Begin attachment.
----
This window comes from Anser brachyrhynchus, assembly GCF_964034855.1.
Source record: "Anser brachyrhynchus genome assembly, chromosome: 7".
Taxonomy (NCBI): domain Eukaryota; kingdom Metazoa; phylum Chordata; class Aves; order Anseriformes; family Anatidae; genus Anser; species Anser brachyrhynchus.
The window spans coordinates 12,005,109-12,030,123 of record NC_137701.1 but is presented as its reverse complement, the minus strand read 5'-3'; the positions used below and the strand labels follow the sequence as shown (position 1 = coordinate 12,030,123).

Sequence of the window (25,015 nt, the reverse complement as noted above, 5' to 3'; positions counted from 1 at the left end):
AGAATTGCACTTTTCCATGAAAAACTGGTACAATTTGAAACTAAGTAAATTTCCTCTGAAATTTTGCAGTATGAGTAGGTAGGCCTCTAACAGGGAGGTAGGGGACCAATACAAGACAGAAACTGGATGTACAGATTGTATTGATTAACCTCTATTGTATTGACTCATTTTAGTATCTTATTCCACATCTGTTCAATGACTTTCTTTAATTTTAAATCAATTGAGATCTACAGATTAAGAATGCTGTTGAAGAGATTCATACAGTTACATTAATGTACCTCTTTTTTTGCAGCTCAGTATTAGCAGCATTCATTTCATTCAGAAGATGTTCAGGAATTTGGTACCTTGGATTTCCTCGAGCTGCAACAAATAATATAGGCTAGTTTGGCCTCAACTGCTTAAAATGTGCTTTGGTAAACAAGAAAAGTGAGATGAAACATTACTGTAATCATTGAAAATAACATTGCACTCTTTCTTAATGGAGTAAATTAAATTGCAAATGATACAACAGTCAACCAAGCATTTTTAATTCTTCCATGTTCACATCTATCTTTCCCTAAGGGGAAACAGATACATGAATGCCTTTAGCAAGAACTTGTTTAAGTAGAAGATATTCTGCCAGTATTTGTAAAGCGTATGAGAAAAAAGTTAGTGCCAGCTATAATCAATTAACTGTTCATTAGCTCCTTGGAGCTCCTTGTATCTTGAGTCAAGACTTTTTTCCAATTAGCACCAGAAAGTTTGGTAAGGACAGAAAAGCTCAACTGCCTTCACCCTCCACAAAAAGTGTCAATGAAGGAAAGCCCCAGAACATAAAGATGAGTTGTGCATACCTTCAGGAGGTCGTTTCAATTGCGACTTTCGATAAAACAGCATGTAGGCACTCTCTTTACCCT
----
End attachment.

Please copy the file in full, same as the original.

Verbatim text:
This window comes from Anser brachyrhynchus, assembly GCF_964034855.1.
Source record: "Anser brachyrhynchus genome assembly, chromosome: 7".
Taxonomy (NCBI): domain Eukaryota; kingdom Metazoa; phylum Chordata; class Aves; order Anseriformes; family Anatidae; genus Anser; species Anser brachyrhynchus.
The window spans coordinates 12,005,109-12,030,123 of record NC_137701.1 but is presented as its reverse complement, the minus strand read 5'-3'; the positions used below and the strand labels follow the sequence as shown (position 1 = coordinate 12,030,123).

Sequence of the window (25,015 nt, the reverse complement as noted above, 5' to 3'; positions counted from 1 at the left end):
AGAATTGCACTTTTCCATGAAAAACTGGTACAATTTGAAACTAAGTAAATTTCCTCTGAAATTTTGCAGTATGAGTAGGTAGGCCTCTAACAGGGAGGTAGGGGACCAATACAAGACAGAAACTGGATGTACAGATTGTATTGATTAACCTCTATTGTATTGACTCATTTTAGTATCTTATTCCACATCTGTTCAATGACTTTCTTTAATTTTAAATCAATTGAGATCTACAGATTAAGAATGCTGTTGAAGAGATTCATACAGTTACATTAATGTACCTCTTTTTTTGCAGCTCAGTATTAGCAGCATTCATTTCATTCAGAAGATGTTCAGGAATTTGGTACCTTGGATTTCCTCGAGCTGCAACAAATAATATAGGCTAGTTTGGCCTCAACTGCTTAAAATGTGCTTTGGTAAACAAGAAAAGTGAGATGAAACATTACTGTAATCATTGAAAATAACATTGCACTCTTTCTTAATGGAGTAAATTAAATTGCAAATGATACAACAGTCAACCAAGCATTTTTAATTCTTCCATGTTCACATCTATCTTTCCCTAAGGGGAAACAGATACATGAATGCCTTTAGCAAGAACTTGTTTAAGTAGAAGATATTCTGCCAGTATTTGTAAAGCGTATGAGAAAAAAGTTAGTGCCAGCTATAATCAATTAACTGTTCATTAGCTCCTTGGAGCTCCTTGTATCTTGAGTCAAGACTTTTTTCCAATTAGCACCAGAAAGTTTGGTAAGGACAGAAAAGCTCAACTGCCTTCACCCTCCACAAAAAGTGTCAATGAAGGAAAGCCCCAGAACATAAAGATGAGTTGTGCATACCTTCAGGAGGTCGTTTCAATTGCGACTTTCGATAAAACAGCATGTAGGCACTCTCTTTACCCT